Be honest with yourself. Try to avoid overestimating the value of lost animals and the costs of materials, repairs, etc. Make an honest assessment at the time of a loss. For instance, if hay cutter blades wear out twice as fast because of fire ants, don’t hold ants accountable for the entire cost of new blades, just half the cost.
Calculate your losses on an annual basis. Most current treatments control fire ants for a year or fraction of a year before they must be repeated. For instance, if fire ants cause a well pump to short out about every other year, include only half the cost in the analysis. If you lose an infested hay bale or two every time you cut hay, multiply the profit you would have made on those bales (remember it often varies) by the number of cuttings per year.
Don’t sell yourself short. Time is a big, hidden cost of fire ants. Ranchers often spend many hours dealing with fire ant problems but value their time at $10, $5 or less per hour. Even if you don’t actually pay yourself, that time could be spent doing something else. Put a value on it. If it takes you all morning to load up a broken shredder and haul it into town for repairs, plus another morning to retrieve it, the cost was not only what the shop charged. You, or your hired help, lost two mornings of otherwise productive work.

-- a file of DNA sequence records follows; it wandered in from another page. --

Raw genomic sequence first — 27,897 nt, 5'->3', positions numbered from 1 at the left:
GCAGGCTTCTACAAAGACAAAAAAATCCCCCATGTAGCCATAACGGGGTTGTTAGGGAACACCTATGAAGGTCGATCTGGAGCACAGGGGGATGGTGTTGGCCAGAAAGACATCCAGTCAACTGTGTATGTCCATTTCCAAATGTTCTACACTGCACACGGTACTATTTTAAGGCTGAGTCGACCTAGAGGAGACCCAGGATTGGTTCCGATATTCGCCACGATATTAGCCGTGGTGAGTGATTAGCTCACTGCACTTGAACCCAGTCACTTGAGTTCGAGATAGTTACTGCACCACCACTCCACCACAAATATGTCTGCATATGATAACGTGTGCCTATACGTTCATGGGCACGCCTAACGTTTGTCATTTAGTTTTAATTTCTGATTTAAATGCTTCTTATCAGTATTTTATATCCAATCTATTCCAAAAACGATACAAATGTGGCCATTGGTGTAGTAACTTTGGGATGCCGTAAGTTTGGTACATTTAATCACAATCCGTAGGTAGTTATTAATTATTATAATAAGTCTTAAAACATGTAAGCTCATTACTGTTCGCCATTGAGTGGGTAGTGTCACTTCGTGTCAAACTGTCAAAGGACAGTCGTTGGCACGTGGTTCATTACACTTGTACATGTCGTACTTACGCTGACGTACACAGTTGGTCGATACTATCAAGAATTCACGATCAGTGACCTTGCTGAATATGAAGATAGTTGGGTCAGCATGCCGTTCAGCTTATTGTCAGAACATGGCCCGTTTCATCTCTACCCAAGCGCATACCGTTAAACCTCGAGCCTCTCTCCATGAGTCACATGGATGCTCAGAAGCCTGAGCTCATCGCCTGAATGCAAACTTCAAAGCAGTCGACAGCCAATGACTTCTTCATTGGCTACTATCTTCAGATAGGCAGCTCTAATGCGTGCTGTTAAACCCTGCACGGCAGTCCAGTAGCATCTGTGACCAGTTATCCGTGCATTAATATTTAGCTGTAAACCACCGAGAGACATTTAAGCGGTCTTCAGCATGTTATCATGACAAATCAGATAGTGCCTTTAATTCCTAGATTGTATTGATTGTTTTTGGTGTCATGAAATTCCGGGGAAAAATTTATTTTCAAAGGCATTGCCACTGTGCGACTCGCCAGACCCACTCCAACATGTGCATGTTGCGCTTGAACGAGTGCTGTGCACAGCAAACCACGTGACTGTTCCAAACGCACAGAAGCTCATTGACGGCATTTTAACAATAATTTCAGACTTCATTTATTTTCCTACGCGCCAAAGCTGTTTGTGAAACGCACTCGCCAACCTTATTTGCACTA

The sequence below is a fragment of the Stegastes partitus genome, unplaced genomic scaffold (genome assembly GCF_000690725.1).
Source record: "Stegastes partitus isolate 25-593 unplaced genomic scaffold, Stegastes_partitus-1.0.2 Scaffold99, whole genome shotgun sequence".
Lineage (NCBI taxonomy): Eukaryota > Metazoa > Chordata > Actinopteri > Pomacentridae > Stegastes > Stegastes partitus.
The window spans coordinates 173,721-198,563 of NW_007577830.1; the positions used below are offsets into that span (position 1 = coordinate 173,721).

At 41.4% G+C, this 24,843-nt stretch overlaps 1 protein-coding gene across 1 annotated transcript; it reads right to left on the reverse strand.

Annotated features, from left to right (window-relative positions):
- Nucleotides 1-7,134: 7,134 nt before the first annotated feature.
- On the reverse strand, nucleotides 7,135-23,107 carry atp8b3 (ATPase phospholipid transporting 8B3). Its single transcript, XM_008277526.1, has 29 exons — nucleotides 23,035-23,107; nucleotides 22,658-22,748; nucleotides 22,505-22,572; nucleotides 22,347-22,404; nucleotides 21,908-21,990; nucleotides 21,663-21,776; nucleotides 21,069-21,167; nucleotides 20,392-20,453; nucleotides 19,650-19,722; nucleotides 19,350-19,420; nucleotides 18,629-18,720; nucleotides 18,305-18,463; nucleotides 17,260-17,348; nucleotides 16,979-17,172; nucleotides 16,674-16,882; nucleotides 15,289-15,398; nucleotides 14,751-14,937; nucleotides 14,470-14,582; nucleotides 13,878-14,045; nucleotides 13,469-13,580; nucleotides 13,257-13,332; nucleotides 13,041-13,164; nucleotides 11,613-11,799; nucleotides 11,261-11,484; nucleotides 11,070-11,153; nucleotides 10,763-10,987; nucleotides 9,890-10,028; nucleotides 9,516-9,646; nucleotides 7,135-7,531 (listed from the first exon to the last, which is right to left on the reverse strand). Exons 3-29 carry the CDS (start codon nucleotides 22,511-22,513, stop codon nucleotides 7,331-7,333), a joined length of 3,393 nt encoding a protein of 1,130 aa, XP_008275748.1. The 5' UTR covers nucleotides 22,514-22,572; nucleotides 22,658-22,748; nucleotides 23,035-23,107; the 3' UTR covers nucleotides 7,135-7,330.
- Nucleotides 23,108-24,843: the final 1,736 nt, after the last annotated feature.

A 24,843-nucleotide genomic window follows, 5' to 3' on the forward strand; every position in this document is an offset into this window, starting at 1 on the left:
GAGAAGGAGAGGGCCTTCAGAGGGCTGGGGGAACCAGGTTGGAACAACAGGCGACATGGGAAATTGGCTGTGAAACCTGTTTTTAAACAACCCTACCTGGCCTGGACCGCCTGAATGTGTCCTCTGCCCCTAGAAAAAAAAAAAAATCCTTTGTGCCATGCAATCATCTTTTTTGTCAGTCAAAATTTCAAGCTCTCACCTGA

In analyzing cattle deaths and injuries, be sure to lay the blame correctly. A calf blinded by fire ants is fairly unmistakable, but the reason for a calf’s death may not be apparent, even if the carcass is covered with ants. Ants will soon find a carcass whatever the cause of death. On the other hand, if an otherwise healthy calf was exhausted from a difficult delivery, couldn’t get up for a few extra minutes, and was over- whelmed by ants, then blame the death on the ants. Only the producer can make this kind of judgment call.
Value lost/injured animals accurately. If you paid for a pregnant heifer and ants killed the calf, don’t just include the added purchase price of that calf. Include what that calf would have brought at sale time, minus production expenses. Also, don’t forget any rebreeding costs for the mother or any other value she may have lost or gained as a result of not having a calf around.
Be careful estimating one-time losses and expenditures. For example, a bull rendered sterile by ant stings is certainly a major loss, but it’s a rare incident. As another example, many hay producers have switched from sickle-bar to disc-type cutters because of ant mounds. This is a very large expense, but it must be spread out over the life of the cutter and any other benefits or losses the cutter brings must be considered also.
Be thorough. Include any unique losses or ones on which you put a particularly high value.
This analysis is only as good as the time and information you put into it!